Major habitats that provide food and cover for white-tailed deer in Maine are forest lands, wetlands, reverting farmlands, and active farmlands. Forest stands containing little or no canopy closure, wetlands, and reverting and active farmland yield the largest and best forage within reach of deer. However, stands of mature conifers with tree height greater than 30 ft. and crown closure of greater than 60% provide critical winter habitat for deer. Currently, 94% of Maine is considered deer habitat; this excludes developed parts of the state. In practice, even a portion of Maine's developed land is currently occupied by deer. Wintering habitat is more limited in availability, comprising only 2 to 25% of the land base in various parts of the state. Protection of critical wintering habitat is a major focus of deer management activities by the Department.
Deer are highly selective herbivores, concentrating on whatever plants or plant parts are currently most nutritious. Finicky eaters, deer opt for variety over quantity, when feeding along in the woods and fields. Deer consume grasses, sedges, ferns, lichens, mushrooms, weeds, aquatics, leaves (green and fallen), fruits, hard mast (acorns, beech nuts, etc.), grains, and twigs and buds of woody plants. Contrary to popular belief, deer consume twigs and buds of dormant trees and shrubs only when more nutritious foods are unavailable. When restricted to woody browse, deer inevitably lose weight. During the course of the year, deer may browse several hundred species of plants. A few are highly preferred; many others are consumed only when the best have been depleted. Overabundant deer populations can reduce the abundance of preferred forages, while causing unpalatable plants to become more common. Extremely abundant deer can literally eat themselves out of house and home. At these times, hungry deer are underweight, prone to starvation and disease, produce fewer fawns, grow smaller antlers, and create increased conflicts with homeowners, gardeners, farmers, forest landowners, and motorists.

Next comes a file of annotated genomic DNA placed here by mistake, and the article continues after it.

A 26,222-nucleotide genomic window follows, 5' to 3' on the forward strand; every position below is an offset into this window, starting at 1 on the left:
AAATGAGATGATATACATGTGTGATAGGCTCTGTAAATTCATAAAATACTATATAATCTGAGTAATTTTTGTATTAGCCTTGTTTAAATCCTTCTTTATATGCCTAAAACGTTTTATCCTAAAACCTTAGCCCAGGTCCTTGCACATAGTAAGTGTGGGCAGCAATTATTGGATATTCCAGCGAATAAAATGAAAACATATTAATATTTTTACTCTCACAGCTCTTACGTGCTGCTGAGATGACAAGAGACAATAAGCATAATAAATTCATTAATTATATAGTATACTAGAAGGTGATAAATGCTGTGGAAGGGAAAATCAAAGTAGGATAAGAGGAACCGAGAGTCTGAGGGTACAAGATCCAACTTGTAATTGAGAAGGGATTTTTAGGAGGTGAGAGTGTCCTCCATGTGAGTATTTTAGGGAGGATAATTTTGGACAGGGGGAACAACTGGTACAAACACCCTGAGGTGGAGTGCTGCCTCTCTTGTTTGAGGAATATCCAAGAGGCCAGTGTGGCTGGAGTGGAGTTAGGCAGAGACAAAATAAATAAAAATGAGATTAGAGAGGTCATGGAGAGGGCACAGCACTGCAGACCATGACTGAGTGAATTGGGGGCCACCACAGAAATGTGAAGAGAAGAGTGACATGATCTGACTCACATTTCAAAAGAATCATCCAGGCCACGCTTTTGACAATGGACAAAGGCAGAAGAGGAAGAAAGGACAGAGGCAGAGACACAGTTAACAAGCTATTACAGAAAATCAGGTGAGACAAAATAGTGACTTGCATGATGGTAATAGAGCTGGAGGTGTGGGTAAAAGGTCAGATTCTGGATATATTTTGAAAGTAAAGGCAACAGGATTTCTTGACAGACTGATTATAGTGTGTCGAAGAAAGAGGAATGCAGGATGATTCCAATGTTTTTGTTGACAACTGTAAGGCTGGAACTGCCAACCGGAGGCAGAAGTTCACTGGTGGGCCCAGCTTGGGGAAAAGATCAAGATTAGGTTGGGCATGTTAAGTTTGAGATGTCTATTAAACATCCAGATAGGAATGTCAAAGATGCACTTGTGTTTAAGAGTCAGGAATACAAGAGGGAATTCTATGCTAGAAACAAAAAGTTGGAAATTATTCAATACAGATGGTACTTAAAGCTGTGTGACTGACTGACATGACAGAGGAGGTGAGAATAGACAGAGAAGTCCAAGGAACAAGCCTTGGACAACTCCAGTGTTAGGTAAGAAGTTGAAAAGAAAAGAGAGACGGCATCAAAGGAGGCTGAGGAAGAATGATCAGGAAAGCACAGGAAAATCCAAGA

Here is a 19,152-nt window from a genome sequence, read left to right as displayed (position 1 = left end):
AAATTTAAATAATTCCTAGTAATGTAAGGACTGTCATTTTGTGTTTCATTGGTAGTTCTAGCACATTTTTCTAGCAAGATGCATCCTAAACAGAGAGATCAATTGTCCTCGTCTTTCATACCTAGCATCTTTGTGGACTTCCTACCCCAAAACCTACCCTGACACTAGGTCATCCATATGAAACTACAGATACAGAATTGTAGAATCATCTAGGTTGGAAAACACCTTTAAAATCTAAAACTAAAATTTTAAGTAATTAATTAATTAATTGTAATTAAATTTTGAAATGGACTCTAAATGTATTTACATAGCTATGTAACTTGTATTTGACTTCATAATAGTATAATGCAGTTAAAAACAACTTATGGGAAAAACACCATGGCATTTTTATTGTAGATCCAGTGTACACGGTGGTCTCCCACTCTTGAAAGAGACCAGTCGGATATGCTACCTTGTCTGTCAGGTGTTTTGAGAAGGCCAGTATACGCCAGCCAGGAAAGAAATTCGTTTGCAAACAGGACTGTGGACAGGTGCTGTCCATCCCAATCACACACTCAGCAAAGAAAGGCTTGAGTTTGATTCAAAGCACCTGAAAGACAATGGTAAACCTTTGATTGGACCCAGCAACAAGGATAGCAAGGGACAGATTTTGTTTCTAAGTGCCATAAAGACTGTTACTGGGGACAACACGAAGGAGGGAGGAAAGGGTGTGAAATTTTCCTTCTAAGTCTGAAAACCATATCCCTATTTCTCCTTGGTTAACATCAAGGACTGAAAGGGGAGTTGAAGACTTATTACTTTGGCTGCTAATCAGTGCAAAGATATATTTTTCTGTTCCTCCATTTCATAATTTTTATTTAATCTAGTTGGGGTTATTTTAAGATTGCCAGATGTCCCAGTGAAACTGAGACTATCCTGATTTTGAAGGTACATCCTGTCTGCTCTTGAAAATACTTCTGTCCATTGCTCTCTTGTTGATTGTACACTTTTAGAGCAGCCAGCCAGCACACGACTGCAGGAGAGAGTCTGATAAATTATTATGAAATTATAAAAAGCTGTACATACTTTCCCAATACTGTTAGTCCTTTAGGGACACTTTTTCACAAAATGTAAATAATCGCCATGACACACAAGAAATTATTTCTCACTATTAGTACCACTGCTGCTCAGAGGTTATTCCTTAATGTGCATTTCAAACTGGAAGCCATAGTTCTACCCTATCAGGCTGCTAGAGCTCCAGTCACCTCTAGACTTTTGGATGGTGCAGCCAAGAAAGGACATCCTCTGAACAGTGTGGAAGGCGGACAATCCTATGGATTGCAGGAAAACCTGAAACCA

The peak breeding season for deer in Maine occurs during mid-November, although some breeding may occur in October and as late as January. The onset of the rut in bucks and estrusin does is controlled primarily by decreasing day length. Does in estrus are receptive to breeding for roughly 24 hours, and if not successfully bred, they will come into heat every 28 days, until early winter. Bucks establish and maintain a dominance hierarchy; typically the majority of does in an area are bred by the most dominant bucks. Gestation period for deer is roughly 200 days, after which well-nourished adult does give birth to twins, triplets, and rarely, quadruplets. Fawn and yearling does typically produce one fawn, if they conceive at all. The peak fawning season in Maine is mid-June. In a typical year, each 100 Maine does will give birth to about 130 fawns. However, early fawn losses tend to be high; only 60 to 80 of these young deer typically survive their first 5 months of life.
White-tailed deer can live to 18 years, but few deer in the wild live that long. Does typically live longer than bucks, presumably because rutting behavior predisposes bucks to higher losses due to hunting, motor vehicle collisions, physical injuries, and depletion of fat reserves going into the winter. Deer populations subjected to high hunting mortality are comprised of predominantly young deer. Conversely, a greater proportion of deer annually survives to older age classes within lightly hunted herds. Movements. Summer home ranges (area that an animal lives within) for deer in Maine are generally 500-600 acres, but can vary from 150 to more than 2,000 acres. Movement by deer from summer to winter range can vary from less than a mile to more than 25 miles, depending on availability and suitability of the winter range. Deer are not generally territorial (defend their home range against intrusion of other deer). However, pregnant does will defend a small birthing area (less than 20 acres) against intrusion by all other deer, for about a month.
Historical Management in Maine
Population and distribution trends.